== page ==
Belief in ‘the’ God, belief in the source of all things, so totally other that he created the world and is unbound by time and space is not an idea that gradually develops. It is a belief that is often assumed, and belief in a Being so discontinuous with the created order that it doesn’t so much evolve as it was always tacitly known. This one simple idea didn’t evolve, “The idea was concealed, was avoided, was almost forgotten, was even explained away; but it was never evolved.” (84). If anything polytheism is a development of this one simple idea. It is a kind of syncretism of a number of different monotheisms meeting with each other. “Gods and demigods and heroes breed like herrings before our very eyes, and suggest of themselves that the family may have had one founder; mythology grows more and more complicated, and the very complication suggests that at the beginning it was more simple.” (86). All of these pagan mythologies are attempts at reaching out to this initial simple idea. They sense that there is a religious reality that underpins all things, and this is perhaps motivated less by the presence of God and more by his absence. Something is missing.

This observation very much reminded me of that famous quote from the British columnist Bernard Levin,

“Countries like ours are full of people who have all the material comforts they desire, together with such non-material blessings as a happy family, and yet lead lives of quiet, and at times noisy, desperation, understanding nothing but the fact that there is a hole inside them and that however much food and drink they pour into it, however many motor cars and television sets they stuff it with, however many well balanced children and loyal friends they parade around the edges of it…it aches.”

Why have people forgotten this one God, this simple and yet utterly beautiful idea? Chesterton again points us to polytheism. In meeting with other cultures and continents people amalgamated their God with the gods of others. “They admitted them to equal thrones with their own; sometimes they identified them with their own.” (88).

“And this point is very important in many controversies ancient and modern. It is regarded as a liberal and enlightened thing to say that the god of the stranger may be as good as our own; and doubtless the pagans thought themselves very liberal and enlightened when they agreed to add to the gods of the city or the hearth some wild and fantastic Dionysus coming down from the mountains or some shaggy and rustic Pan creeping out of the woods. But exactly what it lost by these larger ideas is the largest idea of all.” (89)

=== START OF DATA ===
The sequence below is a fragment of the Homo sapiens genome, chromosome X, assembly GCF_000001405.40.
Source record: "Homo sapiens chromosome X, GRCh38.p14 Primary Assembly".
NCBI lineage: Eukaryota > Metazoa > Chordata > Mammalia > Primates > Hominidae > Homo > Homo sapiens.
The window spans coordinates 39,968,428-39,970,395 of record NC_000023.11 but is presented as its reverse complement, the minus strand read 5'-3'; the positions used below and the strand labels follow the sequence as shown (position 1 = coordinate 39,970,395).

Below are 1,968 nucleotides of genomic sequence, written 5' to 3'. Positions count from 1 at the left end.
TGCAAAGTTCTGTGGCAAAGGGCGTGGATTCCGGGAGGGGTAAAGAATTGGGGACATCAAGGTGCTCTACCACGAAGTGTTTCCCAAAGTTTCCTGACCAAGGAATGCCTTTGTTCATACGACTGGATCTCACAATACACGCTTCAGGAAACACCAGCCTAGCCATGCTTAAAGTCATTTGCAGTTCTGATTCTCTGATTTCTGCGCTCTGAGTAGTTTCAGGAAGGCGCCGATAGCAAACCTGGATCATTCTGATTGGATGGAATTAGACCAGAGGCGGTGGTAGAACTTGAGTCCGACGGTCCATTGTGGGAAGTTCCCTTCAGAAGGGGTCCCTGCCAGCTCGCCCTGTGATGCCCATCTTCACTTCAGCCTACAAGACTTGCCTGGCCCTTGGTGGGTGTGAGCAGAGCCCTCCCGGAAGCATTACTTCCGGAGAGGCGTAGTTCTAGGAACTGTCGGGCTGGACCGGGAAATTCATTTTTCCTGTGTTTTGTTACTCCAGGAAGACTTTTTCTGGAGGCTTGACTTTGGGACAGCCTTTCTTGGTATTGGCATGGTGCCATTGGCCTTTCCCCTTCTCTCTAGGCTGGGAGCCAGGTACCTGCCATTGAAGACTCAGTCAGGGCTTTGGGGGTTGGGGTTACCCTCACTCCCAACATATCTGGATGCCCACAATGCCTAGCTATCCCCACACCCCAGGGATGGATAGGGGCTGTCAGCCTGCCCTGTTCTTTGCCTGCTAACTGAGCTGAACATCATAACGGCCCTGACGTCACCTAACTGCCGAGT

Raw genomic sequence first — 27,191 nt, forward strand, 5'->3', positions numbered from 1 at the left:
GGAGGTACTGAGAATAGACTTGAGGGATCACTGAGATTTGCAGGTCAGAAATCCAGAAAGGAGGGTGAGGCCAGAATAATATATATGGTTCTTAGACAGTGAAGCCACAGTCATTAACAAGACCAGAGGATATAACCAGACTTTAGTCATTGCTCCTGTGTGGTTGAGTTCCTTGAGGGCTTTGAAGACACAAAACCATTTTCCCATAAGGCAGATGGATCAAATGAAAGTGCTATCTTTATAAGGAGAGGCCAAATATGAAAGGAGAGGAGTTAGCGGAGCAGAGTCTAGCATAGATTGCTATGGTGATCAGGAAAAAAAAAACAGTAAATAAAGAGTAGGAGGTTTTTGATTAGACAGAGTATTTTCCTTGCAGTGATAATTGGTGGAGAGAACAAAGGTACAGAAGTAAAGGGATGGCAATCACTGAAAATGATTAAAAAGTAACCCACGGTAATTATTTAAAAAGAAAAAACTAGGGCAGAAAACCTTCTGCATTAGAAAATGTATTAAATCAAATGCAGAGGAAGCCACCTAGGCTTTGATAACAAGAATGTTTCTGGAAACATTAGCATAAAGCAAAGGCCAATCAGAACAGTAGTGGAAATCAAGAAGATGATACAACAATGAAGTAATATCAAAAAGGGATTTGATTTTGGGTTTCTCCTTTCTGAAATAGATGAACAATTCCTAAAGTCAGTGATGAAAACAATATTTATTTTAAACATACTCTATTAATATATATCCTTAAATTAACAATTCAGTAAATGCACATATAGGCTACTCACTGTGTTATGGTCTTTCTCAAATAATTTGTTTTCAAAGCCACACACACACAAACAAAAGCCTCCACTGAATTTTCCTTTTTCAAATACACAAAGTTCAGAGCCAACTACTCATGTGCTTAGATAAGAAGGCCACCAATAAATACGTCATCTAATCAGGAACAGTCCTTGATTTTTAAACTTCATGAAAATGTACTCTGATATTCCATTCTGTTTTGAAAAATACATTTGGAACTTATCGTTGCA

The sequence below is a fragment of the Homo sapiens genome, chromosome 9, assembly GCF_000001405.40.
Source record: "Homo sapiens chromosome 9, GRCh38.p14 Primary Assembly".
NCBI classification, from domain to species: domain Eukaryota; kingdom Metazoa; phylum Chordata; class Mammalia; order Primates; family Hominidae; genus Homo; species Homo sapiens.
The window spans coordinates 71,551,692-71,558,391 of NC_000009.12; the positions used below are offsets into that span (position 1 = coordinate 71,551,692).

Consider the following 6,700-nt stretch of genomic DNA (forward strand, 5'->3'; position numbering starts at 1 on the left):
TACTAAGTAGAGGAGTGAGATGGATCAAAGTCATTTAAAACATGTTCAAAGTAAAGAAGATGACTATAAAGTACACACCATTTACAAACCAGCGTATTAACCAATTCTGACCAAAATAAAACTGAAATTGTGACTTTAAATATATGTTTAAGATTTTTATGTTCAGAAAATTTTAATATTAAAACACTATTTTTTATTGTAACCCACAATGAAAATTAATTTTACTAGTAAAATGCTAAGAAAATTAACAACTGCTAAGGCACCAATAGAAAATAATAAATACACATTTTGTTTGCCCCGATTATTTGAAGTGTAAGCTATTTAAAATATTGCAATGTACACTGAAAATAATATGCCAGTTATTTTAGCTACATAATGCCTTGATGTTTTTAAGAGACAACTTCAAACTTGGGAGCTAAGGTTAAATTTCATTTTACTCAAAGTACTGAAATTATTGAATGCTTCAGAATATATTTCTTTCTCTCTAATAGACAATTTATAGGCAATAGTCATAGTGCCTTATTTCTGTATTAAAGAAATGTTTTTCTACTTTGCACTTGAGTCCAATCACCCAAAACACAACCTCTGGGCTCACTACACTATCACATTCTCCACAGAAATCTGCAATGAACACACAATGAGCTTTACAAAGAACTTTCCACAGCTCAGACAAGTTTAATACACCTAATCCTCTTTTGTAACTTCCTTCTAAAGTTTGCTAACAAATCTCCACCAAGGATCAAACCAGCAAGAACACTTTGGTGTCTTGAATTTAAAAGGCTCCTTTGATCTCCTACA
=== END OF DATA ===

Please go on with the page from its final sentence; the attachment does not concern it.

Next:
Very often the beautiful and the simple is associated with a bygone era and the new and novel associated with liberality and enlightenment. Those who cling stubbornly to the old religion are considered ‘superstitious’ or ‘savage’. And as Chesterton rightly points out, this has been the case with that people who have clung to this simple idea so obstinately, the Jews. “It is true in this sense, humanly speaking, that the world owes God to the Jews.” (89). They were totally against syncretism of every kind and as such preserved this simple idea.

As if responding to Dawkins almost a hundred years before the God Delusion Chesterton writes, “It is often said with a sneer that the God of Israel was only a God of Battles, ‘a mere barbaric Lord of Hosts’ pitted in rivalry against other gods only as their envious foe. Well it is for the world that he was a God of Battles. Well it is for us that he was to all the rest only a rival and a foe. In the ordinary way, it would have been only too easy for them to have achieved the desolate disaster of conceiving him as a friend. It would have been only too easy for them to have seen him stretching out his hands in love and reconciliation, embracing Baal and kissing the painted face of Astarte, feasting in fellowship with the gods; the last god to sell his crown of stars for the Soma of the Indian pantheon or the nectar of Olympus or the mead of Valhalla.” (90).